Award-winning forecaster says the US economy may not recover for next year, putting stocks at risk of correction

The US economy may not fully return to normal until 2022, and the stock market is at risk of a correction later in the summer, a leading economic forecaster said on Friday.

Christophe Barraud, chief economist and strategist at Market Securities in Paris, said the best case for the US economy is for it to return to pre-COVID levels by the end of next year, but it could take until the first half of 2022. For Other developed nations, including Italy, could take longer, he said.

The eight-time Bloomberg News US economic forecast ranking winner and third-ranked MarketWatch ranking said his biggest concern is simply that life will not return to normal until a vaccine is found and people are feel comfortable resuming your lives.

Many companies had stressed balance sheets even before the pandemic occurred, and the risk is that these zombies will end up cutting jobs, causing an increase in unemployment. Another factor is uncertainty about geopolitical tensions, including between the US and China, but also between the US and Europe, and between China and India.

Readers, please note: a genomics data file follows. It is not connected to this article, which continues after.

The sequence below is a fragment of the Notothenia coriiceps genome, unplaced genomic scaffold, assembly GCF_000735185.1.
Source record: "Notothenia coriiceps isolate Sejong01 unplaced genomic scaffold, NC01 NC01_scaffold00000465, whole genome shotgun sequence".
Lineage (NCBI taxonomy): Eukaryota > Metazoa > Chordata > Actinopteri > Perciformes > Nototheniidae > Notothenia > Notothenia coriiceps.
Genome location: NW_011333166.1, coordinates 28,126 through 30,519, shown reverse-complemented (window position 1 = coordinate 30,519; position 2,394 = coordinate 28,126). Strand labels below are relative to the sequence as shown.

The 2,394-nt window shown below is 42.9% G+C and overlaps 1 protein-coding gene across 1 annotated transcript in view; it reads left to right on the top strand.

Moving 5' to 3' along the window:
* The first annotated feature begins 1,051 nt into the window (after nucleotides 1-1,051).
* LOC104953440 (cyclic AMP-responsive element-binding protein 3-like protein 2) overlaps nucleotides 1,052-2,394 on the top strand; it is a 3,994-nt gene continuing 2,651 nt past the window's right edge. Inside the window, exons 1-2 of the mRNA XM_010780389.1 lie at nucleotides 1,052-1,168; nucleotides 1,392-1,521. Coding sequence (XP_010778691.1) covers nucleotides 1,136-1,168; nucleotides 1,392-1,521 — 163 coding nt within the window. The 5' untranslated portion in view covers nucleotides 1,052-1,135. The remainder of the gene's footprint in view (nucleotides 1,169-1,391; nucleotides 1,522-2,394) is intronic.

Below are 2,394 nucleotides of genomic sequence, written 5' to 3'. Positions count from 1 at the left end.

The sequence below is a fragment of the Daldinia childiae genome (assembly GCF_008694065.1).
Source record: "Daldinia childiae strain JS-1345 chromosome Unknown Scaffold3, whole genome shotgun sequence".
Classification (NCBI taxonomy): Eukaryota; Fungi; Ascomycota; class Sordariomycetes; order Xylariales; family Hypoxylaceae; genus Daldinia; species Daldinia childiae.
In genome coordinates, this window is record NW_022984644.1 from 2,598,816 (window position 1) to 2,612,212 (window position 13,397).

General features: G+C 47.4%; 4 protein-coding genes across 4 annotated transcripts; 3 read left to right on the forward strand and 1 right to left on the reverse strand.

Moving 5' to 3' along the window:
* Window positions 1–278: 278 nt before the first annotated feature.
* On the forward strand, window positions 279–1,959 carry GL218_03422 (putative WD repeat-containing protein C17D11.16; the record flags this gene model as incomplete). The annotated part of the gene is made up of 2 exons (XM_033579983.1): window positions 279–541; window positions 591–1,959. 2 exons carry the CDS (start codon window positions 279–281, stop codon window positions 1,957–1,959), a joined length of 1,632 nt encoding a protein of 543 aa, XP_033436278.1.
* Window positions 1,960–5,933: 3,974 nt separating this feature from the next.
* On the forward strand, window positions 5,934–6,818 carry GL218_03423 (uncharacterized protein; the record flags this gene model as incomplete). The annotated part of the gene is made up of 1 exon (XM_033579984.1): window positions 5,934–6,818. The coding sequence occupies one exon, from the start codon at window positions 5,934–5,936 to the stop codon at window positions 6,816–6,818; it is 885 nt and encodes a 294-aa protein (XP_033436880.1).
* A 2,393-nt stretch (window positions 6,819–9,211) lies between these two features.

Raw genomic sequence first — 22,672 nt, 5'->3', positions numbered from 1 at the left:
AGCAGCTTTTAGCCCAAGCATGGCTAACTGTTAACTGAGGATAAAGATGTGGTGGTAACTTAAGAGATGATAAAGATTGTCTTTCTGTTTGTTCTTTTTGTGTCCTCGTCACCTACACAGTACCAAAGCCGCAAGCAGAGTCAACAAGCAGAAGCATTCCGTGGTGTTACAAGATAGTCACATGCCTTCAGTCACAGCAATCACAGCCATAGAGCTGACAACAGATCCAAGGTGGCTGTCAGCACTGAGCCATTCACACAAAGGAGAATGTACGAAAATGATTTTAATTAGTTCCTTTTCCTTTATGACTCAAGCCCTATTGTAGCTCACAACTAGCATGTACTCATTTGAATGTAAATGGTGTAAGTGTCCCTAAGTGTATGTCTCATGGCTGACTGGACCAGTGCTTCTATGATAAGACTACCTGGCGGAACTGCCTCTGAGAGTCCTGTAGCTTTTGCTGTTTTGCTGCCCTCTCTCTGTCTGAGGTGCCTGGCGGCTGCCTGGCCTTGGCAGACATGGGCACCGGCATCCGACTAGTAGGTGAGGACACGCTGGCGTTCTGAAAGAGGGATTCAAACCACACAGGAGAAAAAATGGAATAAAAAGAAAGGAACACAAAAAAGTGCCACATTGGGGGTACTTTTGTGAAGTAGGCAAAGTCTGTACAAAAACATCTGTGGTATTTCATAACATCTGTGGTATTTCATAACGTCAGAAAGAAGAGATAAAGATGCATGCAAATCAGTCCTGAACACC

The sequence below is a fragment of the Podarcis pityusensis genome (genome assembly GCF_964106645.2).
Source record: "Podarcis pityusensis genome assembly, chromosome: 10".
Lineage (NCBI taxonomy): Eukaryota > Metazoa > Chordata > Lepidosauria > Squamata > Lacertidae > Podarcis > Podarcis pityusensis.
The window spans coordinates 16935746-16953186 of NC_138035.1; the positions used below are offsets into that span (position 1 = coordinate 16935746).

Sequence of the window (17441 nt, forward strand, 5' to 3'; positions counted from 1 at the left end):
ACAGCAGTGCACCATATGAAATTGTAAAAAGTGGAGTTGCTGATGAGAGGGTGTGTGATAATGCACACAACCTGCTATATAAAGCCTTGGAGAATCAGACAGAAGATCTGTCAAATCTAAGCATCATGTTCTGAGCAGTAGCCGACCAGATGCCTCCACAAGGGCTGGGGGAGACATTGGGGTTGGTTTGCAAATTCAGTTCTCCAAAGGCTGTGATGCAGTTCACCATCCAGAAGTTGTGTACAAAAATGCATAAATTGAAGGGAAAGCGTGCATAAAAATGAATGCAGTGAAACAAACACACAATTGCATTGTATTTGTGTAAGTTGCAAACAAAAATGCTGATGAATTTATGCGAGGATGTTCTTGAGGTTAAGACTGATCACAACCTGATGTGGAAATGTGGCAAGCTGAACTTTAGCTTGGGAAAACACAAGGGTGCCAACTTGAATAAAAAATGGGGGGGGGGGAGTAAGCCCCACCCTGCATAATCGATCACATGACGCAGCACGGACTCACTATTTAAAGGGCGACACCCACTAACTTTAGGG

In addition, there are downside risks, including a second wave of coronavirus infections, electoral uncertainty in the United States, and questions about Europe’s planned recovery fund, he said.

Barraud said Nike’s NKE,
Disappointing results suggest further disappointments for the second quarter earnings season.

He said the stock market is a little overvalued due to specific factors such as liquidity and accommodative monetary policy around the world.

The market structure has changed, he notes, due to an increased retail presence in the market, as well as CTAs and hedge funds that have bought stocks aggressively.

The market should resist a new round of fiscal stimulus in the United States and the completion of the European recovery plan. “I wouldn’t be surprised to see a correction after these two events, maybe in August or something like that,” Barraud said.

He does not share the view that inflation will rebound as fewer companies operate after the pandemic. “I don’t think we should see an increase in inflation,” he said. He said he agrees with the bond market that there is no risk of a sustained spike in inflation.

While it fell sharply on Friday, the S&P 500 SPX,
It rose approximately 38% from its March lows. The yield on the 10-year Treasury TMUBMUSD10Y,
It fell to 0.64% and has fallen sharply from its January peak of 1.88%.